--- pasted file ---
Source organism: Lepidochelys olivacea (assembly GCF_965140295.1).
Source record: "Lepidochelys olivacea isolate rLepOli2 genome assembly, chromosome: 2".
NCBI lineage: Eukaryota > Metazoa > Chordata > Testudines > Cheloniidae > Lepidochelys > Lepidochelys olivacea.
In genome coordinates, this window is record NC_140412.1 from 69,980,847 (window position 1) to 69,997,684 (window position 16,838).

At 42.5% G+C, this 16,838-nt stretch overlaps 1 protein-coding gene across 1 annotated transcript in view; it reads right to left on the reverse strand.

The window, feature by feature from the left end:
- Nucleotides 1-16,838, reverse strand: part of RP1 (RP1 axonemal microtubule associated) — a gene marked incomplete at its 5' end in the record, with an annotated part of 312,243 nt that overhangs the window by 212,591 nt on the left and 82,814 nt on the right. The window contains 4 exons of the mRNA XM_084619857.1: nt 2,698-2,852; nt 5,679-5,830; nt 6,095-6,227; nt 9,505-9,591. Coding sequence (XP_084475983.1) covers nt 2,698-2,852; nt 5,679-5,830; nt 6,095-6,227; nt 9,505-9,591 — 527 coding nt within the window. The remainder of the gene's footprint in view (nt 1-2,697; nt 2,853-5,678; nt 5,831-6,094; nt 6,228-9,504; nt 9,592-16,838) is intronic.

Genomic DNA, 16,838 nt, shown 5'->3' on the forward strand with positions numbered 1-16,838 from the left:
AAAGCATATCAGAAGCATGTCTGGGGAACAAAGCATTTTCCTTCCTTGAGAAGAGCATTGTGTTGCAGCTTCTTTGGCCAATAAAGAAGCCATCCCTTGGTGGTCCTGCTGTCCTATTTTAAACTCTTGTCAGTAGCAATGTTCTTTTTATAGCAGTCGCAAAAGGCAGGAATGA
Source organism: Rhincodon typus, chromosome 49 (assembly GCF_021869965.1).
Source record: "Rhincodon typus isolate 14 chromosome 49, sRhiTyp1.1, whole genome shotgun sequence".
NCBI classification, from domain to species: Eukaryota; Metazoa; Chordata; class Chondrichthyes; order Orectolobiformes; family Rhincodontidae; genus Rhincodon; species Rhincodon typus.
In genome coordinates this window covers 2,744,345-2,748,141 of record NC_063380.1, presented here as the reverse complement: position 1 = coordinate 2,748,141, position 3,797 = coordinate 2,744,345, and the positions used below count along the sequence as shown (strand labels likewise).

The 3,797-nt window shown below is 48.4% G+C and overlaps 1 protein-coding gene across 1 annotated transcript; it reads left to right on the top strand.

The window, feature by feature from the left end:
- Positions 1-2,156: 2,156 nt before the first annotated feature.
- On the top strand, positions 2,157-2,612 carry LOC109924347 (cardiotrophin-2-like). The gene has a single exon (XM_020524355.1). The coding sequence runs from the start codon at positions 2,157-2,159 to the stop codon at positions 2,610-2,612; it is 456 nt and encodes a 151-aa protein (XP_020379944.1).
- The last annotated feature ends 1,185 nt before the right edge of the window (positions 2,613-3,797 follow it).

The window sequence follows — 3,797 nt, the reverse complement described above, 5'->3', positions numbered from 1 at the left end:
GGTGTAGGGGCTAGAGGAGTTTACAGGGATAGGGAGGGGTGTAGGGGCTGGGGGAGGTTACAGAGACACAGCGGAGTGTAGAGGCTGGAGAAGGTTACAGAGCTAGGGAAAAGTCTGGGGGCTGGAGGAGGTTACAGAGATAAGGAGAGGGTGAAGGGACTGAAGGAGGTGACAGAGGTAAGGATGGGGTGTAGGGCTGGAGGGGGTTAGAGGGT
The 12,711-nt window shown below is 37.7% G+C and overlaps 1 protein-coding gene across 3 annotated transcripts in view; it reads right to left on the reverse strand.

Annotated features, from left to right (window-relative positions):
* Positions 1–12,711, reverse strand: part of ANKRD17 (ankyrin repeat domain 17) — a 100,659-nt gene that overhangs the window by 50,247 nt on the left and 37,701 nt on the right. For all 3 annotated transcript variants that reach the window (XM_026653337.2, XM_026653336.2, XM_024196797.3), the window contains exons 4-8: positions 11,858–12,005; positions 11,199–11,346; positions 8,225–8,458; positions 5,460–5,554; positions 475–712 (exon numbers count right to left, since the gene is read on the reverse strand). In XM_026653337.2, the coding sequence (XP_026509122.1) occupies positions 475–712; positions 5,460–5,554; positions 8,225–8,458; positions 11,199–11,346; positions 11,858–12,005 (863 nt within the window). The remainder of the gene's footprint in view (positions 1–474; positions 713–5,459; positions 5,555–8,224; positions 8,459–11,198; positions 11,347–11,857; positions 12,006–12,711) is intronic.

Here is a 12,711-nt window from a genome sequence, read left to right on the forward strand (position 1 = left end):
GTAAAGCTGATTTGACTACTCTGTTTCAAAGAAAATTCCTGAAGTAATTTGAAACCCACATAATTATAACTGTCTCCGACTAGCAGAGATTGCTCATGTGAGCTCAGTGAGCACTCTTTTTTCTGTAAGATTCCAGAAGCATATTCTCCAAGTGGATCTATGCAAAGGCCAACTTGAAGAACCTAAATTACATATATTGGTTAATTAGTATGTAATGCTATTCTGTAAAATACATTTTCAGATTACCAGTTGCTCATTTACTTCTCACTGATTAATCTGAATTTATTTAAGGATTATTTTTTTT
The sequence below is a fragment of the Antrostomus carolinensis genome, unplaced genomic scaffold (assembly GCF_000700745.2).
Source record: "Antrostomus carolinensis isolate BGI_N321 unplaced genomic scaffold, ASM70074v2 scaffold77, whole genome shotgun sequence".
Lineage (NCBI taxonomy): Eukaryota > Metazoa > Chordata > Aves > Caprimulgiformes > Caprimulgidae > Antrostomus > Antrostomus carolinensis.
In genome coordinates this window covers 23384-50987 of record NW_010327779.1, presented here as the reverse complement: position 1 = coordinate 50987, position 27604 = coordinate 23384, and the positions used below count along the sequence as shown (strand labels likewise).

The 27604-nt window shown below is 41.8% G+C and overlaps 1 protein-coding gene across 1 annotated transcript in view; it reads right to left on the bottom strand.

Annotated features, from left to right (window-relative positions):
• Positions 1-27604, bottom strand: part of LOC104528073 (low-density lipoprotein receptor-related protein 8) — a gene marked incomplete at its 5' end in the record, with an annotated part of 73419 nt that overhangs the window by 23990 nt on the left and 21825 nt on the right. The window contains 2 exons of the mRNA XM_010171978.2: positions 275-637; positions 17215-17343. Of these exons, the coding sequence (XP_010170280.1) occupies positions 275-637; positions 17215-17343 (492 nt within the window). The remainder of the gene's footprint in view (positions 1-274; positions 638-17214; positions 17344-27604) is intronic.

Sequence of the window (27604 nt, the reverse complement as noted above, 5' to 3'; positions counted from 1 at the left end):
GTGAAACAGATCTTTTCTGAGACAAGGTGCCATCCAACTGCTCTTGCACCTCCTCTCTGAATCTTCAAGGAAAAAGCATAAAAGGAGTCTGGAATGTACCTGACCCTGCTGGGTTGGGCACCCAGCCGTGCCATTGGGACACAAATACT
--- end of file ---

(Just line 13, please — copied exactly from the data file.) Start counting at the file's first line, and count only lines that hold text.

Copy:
In genome coordinates this window covers 2,744,345-2,748,141 of record NC_063380.1, presented here as the reverse complement: position 1 = coordinate 2,748,141, position 3,797 = coordinate 2,744,345, and the positions used below count along the sequence as shown (strand labels likewise).